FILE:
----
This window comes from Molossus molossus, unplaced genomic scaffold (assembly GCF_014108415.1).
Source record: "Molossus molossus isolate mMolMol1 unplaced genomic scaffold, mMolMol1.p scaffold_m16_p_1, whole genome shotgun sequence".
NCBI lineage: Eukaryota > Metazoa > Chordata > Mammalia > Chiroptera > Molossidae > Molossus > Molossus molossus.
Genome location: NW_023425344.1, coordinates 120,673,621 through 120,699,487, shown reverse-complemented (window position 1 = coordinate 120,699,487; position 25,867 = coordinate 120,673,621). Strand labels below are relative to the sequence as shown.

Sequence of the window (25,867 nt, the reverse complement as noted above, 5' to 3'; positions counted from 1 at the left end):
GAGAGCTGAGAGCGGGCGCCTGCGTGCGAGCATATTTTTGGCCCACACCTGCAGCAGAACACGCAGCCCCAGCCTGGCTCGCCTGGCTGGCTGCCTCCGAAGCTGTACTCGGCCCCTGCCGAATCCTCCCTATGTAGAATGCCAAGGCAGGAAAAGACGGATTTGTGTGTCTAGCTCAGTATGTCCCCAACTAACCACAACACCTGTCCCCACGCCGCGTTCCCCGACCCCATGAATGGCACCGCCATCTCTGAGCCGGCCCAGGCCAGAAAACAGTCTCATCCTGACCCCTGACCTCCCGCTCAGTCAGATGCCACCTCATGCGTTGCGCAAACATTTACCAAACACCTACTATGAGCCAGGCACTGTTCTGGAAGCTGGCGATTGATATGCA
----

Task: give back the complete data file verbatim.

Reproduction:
This window comes from Molossus molossus, unplaced genomic scaffold (assembly GCF_014108415.1).
Source record: "Molossus molossus isolate mMolMol1 unplaced genomic scaffold, mMolMol1.p scaffold_m16_p_1, whole genome shotgun sequence".
NCBI lineage: Eukaryota > Metazoa > Chordata > Mammalia > Chiroptera > Molossidae > Molossus > Molossus molossus.
Genome location: NW_023425344.1, coordinates 120,673,621 through 120,699,487, shown reverse-complemented (window position 1 = coordinate 120,699,487; position 25,867 = coordinate 120,673,621). Strand labels below are relative to the sequence as shown.

Sequence of the window (25,867 nt, the reverse complement as noted above, 5' to 3'; positions counted from 1 at the left end):
GAGAGCTGAGAGCGGGCGCCTGCGTGCGAGCATATTTTTGGCCCACACCTGCAGCAGAACACGCAGCCCCAGCCTGGCTCGCCTGGCTGGCTGCCTCCGAAGCTGTACTCGGCCCCTGCCGAATCCTCCCTATGTAGAATGCCAAGGCAGGAAAAGACGGATTTGTGTGTCTAGCTCAGTATGTCCCCAACTAACCACAACACCTGTCCCCACGCCGCGTTCCCCGACCCCATGAATGGCACCGCCATCTCTGAGCCGGCCCAGGCCAGAAAACAGTCTCATCCTGACCCCTGACCTCCCGCTCAGTCAGATGCCACCTCATGCGTTGCGCAAACATTTACCAAACACCTACTATGAGCCAGGCACTGTTCTGGAAGCTGGCGATTGATATGCA